PYIN OO LWIN, Mandalay Division — A court in Pyin Oo Lwin District on Thursday dropped the remaining charges against U Eindaka, the abbot of the Yay Pu Monastery in Mandalay Division’s Mogok Township, after the lawsuit against him was withdrawn.
U Eindaka, widely known as “Yay Pu Sayardaw,” was facing possible legal repercussions under Burma’s Mining Law for digging up earth around the area inside his monastery’s compound where he had intended to rebuild an old pagoda.
“Because the plaintiff has submitted a letter saying that he wishes to withdraw the charges, the court has reviewed the case and, accordingly, decided to drop the charges,” said the Pyin Oo Lwin district court judge during Thursday’s hearing.
“Sayadaw and the other four men charged with him under the [Mining Law] are free leave, and the machines and tools that had been presented to the court as evidence will be returned to their owners,” the judge added.
U Eindaka was arrested in June of last year and had also been charged with illegally possessing timber under the Forestry Law. He was faced with either three months in prison or paying a 20,000 kyats (US$17) fine. His supporters opted to pay the fine on Wednesday.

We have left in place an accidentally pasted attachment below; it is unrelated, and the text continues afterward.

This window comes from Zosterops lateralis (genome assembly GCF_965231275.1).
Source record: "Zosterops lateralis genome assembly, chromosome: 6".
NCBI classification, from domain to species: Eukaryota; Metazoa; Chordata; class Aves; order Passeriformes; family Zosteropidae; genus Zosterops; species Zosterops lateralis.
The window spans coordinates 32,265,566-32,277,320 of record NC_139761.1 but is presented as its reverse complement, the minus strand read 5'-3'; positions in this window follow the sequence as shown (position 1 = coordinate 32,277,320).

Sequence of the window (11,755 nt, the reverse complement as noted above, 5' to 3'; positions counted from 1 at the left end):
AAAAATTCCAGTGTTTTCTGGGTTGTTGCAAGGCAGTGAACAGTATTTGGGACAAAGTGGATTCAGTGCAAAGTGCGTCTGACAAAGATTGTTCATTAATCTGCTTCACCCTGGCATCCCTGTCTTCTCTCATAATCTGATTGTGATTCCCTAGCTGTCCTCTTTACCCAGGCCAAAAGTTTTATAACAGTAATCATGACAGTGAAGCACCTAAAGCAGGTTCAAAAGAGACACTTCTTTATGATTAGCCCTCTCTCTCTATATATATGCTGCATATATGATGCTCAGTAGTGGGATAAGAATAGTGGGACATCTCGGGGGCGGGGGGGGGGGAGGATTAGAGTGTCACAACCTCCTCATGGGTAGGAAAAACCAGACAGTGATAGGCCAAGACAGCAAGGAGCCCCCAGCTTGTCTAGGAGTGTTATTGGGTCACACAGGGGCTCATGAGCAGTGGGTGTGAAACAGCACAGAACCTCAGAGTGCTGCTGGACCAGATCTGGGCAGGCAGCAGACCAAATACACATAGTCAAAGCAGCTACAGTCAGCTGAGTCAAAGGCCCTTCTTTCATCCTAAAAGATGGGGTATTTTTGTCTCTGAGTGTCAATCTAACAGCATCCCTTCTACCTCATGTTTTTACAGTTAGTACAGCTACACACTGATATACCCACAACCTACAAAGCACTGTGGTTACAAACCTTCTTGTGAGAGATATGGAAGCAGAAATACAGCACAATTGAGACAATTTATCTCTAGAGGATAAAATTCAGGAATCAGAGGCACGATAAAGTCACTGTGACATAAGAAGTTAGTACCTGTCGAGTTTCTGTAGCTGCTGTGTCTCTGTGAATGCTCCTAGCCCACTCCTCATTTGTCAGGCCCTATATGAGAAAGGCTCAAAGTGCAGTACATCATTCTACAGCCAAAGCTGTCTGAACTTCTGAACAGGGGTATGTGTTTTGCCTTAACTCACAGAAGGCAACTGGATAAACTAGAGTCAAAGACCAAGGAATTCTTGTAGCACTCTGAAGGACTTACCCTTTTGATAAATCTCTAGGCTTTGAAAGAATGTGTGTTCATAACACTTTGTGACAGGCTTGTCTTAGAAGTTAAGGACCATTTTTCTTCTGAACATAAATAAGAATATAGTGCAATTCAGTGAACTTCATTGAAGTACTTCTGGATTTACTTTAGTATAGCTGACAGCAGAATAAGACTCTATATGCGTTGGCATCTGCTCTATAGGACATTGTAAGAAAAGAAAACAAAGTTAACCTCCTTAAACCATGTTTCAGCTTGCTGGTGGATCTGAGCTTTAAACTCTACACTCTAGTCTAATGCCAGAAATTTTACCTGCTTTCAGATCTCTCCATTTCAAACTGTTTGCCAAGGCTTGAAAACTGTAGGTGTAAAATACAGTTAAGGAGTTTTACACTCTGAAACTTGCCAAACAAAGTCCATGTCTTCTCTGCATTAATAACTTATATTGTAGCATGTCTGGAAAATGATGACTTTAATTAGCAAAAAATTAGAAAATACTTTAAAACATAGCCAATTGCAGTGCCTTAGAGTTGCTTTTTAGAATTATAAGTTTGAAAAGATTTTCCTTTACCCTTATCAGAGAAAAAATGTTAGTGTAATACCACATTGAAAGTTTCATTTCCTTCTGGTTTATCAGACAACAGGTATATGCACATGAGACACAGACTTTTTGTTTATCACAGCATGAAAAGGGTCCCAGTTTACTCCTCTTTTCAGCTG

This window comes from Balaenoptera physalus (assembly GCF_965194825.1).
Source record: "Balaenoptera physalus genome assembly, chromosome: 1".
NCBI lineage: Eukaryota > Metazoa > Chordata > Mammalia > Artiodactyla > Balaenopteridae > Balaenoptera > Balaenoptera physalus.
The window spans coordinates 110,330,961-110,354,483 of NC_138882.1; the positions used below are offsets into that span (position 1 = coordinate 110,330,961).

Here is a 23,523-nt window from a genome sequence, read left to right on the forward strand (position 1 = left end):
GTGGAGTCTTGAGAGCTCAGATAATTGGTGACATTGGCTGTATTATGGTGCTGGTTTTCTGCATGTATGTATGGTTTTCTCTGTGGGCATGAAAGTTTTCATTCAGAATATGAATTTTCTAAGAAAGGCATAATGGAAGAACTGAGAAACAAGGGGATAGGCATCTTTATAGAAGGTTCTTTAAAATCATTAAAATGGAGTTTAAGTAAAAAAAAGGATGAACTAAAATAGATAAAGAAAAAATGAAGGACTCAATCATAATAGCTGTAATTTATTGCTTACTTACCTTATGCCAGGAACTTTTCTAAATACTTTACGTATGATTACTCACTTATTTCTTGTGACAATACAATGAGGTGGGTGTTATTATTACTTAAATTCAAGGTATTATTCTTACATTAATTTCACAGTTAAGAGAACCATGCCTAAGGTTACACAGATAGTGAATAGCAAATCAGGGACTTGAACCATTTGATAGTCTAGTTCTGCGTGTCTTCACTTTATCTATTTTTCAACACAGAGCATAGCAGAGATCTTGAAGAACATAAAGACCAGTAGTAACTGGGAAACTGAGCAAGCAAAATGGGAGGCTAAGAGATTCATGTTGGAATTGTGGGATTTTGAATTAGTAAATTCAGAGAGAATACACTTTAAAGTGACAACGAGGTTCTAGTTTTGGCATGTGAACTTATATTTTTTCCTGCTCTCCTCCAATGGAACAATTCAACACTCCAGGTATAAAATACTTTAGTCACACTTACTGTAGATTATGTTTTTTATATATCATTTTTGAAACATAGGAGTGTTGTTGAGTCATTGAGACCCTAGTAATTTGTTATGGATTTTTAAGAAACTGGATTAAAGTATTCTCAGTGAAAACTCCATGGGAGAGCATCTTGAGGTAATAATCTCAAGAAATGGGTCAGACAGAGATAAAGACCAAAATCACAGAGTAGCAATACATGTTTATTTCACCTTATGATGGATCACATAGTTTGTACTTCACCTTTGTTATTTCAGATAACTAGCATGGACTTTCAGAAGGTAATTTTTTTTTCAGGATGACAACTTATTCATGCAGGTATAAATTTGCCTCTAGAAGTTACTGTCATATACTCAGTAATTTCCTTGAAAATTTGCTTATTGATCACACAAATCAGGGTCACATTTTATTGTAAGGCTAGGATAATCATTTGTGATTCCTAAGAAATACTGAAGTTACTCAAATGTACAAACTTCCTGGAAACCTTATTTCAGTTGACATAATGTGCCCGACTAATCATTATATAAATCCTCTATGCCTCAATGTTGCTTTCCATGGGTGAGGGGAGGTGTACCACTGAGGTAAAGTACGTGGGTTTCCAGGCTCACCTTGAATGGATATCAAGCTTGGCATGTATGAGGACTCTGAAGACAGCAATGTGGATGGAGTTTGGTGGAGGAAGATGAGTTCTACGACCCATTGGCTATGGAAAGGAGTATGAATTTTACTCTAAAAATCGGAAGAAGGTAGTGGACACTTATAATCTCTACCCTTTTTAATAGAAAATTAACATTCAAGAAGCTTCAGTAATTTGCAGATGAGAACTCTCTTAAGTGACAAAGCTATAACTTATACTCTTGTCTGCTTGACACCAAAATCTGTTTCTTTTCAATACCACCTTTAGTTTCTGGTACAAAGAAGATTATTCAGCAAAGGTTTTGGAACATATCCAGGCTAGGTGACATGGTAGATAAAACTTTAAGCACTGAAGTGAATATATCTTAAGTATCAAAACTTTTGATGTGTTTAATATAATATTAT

“I was arrested without having committed any unlawful acts and have had to spend more than 10 months in prison. I welcome the court’s decision as well as the plaintiff’s withdrawal of charges,” U Eindaka said after the court session.
“But even though I’m a free man, there are still many others who await trial in prison who were also charged under unjust laws in an unjust judicial system. If the country’s judicial system is really to change, it’s important to review these people’s cases and to act fairly in order to prevent them from having to suffer as I did.”
Outside the courthouse, under heavy rain, dozens of U Eindaka’s supporters, many of whom had traveled all the way from Mogok, played traditional Shan gongs and drums, danced and wept with joy as they welcomed U Eindaka and his newfound freedom.
U Eindaka, who had been defrocked while he was in prison, was able to undergo the proper Buddhist rituals and receive blessings and honors from Pyin Oo Lwin’s senior monks, allowing him once again to don his robes and re-enter the monkhood.